“I’m working really hard... being the laziest man alive!” 

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AirPods, After 14 Months No Buyer's Remorse

About a year ago, I wrote this piece extoling the terrific job Apple did creating what I consider to be the best in-ear monitors available. I thought I’d check back in with a brief update to let you know how I feel about my AirPods after owning them for fourteen months.


So, if you’re in a hurry, you can stop reading now.

Otherwise, I’d like to expand on that statement just a bit.

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The Keyboard Apple Should Have Made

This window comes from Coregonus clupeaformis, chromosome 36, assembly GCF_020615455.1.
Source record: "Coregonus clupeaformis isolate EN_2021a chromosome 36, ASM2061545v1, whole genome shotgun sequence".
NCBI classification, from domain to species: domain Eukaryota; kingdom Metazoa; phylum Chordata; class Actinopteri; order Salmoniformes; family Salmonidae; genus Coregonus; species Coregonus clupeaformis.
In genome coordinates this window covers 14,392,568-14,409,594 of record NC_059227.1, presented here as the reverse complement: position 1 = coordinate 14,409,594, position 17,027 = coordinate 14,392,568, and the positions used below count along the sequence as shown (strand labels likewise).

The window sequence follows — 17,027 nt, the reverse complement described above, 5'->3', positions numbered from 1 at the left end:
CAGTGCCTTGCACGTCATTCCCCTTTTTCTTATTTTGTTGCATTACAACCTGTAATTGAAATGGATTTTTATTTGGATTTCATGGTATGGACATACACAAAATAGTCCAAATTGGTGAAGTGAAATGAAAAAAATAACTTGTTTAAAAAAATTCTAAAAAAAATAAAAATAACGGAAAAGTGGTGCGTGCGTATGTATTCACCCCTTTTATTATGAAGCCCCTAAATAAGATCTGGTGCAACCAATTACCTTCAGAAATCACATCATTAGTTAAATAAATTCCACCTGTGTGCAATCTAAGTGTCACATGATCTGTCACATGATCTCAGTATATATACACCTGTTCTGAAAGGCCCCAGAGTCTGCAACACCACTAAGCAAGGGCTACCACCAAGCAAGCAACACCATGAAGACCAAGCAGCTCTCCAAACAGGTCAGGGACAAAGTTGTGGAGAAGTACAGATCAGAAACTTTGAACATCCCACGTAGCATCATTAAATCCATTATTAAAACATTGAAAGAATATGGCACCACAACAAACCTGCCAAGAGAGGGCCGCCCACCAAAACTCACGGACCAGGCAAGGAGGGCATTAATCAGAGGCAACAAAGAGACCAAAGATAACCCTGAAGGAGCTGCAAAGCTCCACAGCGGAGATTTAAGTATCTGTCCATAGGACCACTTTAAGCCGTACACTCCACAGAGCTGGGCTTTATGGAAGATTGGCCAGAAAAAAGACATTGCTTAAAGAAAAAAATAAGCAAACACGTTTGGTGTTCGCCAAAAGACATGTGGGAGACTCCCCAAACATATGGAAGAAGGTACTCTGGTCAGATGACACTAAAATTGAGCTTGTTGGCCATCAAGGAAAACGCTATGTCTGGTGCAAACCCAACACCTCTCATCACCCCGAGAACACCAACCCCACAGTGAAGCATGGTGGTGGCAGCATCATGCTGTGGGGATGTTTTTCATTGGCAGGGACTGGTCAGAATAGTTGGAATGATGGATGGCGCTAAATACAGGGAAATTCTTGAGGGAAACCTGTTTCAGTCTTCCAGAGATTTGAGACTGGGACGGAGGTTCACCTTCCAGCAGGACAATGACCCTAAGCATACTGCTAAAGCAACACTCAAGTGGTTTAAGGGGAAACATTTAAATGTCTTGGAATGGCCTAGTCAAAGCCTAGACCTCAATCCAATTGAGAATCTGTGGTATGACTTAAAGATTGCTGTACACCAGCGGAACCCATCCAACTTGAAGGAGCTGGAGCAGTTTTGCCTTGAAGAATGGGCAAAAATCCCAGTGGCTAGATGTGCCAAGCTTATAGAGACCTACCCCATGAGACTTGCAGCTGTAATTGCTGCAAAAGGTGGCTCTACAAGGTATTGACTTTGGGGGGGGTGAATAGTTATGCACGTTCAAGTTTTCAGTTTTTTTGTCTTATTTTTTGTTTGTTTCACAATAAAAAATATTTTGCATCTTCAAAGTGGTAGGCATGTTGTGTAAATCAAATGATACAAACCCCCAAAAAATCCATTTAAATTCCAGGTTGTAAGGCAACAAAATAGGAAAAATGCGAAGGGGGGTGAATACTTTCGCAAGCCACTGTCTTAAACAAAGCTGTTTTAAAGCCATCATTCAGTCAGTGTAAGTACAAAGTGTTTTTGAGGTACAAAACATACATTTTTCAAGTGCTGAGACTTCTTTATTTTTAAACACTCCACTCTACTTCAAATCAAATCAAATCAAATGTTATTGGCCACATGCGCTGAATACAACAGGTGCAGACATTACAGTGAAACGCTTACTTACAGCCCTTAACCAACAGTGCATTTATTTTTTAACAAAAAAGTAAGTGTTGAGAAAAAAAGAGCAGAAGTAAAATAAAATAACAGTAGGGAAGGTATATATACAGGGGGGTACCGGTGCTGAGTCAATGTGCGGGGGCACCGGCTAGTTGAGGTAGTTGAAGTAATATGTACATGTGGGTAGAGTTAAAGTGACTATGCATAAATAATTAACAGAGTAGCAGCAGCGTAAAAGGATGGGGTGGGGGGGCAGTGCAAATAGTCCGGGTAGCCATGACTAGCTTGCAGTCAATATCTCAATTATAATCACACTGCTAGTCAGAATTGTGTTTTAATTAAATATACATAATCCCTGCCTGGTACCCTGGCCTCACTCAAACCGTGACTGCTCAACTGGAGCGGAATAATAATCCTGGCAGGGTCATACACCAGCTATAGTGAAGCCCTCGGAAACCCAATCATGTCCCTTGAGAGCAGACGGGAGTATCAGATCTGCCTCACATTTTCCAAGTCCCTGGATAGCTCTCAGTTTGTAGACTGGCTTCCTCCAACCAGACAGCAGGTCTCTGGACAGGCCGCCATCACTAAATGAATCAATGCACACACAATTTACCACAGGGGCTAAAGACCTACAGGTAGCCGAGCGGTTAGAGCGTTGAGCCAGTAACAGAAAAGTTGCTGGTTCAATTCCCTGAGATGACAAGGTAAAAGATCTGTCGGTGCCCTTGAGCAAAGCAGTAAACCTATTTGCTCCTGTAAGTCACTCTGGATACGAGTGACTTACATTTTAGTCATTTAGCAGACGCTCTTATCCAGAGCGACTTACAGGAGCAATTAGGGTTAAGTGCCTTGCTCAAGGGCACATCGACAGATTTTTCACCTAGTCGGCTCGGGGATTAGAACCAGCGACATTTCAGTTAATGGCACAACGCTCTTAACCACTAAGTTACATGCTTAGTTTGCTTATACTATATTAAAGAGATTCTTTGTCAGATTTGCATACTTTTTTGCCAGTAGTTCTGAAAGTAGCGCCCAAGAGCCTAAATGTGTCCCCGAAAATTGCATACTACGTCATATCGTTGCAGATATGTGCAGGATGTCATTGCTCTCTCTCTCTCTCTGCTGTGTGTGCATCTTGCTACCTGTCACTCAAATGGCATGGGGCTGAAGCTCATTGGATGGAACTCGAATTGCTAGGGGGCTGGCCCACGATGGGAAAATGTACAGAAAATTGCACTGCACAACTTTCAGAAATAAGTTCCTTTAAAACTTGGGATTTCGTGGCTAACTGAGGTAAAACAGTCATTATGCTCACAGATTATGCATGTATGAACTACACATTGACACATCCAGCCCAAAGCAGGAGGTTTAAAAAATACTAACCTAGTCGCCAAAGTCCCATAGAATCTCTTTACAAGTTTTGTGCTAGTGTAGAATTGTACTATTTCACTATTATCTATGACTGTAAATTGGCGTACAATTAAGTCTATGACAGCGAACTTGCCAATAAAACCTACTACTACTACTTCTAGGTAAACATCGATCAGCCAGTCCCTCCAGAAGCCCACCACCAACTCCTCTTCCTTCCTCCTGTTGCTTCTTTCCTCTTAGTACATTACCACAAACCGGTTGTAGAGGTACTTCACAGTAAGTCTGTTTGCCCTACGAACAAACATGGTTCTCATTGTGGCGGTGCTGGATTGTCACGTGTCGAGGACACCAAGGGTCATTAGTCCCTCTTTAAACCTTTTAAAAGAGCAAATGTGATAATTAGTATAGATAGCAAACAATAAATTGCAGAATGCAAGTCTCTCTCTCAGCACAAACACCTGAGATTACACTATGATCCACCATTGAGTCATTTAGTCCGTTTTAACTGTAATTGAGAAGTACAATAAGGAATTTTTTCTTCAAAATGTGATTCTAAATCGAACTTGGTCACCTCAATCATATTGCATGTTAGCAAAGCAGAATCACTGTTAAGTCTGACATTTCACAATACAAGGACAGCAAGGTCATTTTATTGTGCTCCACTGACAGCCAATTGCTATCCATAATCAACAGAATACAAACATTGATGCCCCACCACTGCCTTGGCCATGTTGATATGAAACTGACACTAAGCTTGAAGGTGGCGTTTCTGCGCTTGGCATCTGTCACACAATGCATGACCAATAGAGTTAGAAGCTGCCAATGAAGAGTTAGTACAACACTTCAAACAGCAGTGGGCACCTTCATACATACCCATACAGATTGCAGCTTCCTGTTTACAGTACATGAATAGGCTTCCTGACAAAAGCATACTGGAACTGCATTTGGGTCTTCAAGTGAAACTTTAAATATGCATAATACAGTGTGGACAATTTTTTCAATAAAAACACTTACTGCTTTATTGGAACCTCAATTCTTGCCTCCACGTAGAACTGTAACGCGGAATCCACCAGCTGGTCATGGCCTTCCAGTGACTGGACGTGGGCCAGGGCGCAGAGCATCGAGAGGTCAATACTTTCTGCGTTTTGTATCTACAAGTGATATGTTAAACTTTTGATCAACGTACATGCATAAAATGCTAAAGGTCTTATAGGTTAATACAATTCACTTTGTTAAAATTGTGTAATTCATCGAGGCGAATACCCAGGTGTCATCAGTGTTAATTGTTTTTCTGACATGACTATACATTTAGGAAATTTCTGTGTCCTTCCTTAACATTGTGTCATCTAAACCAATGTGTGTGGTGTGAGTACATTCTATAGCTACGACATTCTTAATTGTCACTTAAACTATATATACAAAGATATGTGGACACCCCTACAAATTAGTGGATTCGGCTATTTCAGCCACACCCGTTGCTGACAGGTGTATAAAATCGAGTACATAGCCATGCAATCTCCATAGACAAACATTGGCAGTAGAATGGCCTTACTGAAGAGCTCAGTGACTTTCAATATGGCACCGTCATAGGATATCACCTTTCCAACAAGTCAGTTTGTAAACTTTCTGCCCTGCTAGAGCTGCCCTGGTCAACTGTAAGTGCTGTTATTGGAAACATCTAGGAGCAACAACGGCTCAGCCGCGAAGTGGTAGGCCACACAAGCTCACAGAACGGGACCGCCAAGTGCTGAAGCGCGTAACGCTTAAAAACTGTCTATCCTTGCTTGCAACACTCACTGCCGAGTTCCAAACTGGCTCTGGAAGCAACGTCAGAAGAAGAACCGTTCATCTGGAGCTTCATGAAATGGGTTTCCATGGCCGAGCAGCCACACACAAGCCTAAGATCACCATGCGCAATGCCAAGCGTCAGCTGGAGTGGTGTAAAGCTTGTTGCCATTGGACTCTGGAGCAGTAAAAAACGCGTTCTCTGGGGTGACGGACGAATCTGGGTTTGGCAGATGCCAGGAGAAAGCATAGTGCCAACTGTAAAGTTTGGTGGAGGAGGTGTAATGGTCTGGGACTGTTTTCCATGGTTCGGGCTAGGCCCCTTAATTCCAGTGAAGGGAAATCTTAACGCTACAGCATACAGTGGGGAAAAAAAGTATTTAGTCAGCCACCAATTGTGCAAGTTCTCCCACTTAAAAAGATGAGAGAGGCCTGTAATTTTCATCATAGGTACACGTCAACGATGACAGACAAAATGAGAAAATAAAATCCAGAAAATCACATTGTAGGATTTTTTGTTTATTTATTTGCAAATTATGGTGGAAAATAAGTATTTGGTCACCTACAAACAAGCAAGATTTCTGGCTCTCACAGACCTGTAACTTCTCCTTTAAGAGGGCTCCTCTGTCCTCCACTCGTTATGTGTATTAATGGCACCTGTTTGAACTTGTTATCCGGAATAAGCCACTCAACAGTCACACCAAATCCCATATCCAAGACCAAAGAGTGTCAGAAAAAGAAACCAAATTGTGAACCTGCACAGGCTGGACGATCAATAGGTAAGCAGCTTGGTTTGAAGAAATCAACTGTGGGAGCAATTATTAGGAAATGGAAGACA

As you may have gathered from reading, I’m a bit of a keyboard freak. My wife often comments on how many old keyboards I have stacked in my “IT supply closet”. Well, there’s a couple of reason for that. Firstly, I almost never use the cheap keyboards supplied by PC manufacturers by default. They are invariably total crap. Dell is the worst. I’m a big fan of Dell computers. I have an Optiplex running Linux right now. I use it as a file/media server. The keyboard that came with the box was a $10 throw away. Functional, but that’s about the best I can say. I used it for two days before switching to a full-sized Apple keyboard and putting the Dell clunker back in its box and into my closet. After 30 years in the IT business, this process has been repeated a dozen times at least. Next, I’m a sucker for the latest and greatest. I often replace perfectly good keyboards just to try something newer or prettier. Sometimes these newer, prettier keyboards don’t suit me. The action may not be to my liking or the layout doesn’t please me. Whatever. That probably adds another half-dozen to my pile. I’m also a bit nostalgic. I still have my old, original IBM mechanical keyboard that came with my first computer (a real-deal 8088 IBM PC). Besides Apple, IBM was the only PC company to supply a truly high-quality keyboard with their machines. I keep it even though it no longer works properly, thinking I’ll get around to repairing it someday. I’ve had it almost 37 years now. I just can’t bring myself to discard it. It brings back too many good memories.